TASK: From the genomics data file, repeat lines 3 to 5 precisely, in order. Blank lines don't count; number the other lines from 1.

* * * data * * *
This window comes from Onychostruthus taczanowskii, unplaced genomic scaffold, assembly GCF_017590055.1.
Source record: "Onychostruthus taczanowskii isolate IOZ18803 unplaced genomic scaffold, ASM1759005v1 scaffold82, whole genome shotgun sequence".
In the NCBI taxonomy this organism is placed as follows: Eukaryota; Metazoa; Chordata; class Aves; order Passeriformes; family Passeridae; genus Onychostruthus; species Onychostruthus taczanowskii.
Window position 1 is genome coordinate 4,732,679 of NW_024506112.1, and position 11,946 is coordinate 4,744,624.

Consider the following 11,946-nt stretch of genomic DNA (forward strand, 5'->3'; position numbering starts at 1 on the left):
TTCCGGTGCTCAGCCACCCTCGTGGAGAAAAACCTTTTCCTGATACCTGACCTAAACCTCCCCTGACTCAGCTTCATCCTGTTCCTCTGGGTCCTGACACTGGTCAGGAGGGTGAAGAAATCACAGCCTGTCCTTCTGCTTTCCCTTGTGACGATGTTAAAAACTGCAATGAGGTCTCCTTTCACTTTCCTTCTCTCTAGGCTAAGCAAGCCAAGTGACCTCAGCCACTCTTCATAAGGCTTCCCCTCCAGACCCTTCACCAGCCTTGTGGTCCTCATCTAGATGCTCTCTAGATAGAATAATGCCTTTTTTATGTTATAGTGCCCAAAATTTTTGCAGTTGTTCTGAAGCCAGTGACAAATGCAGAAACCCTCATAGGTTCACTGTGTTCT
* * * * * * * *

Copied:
In the NCBI taxonomy this organism is placed as follows: Eukaryota; Metazoa; Chordata; class Aves; order Passeriformes; family Passeridae; genus Onychostruthus; species Onychostruthus taczanowskii.
Window position 1 is genome coordinate 4,732,679 of NW_024506112.1, and position 11,946 is coordinate 4,744,624.

Consider the following 11,946-nt stretch of genomic DNA (forward strand, 5'->3'; position numbering starts at 1 on the left):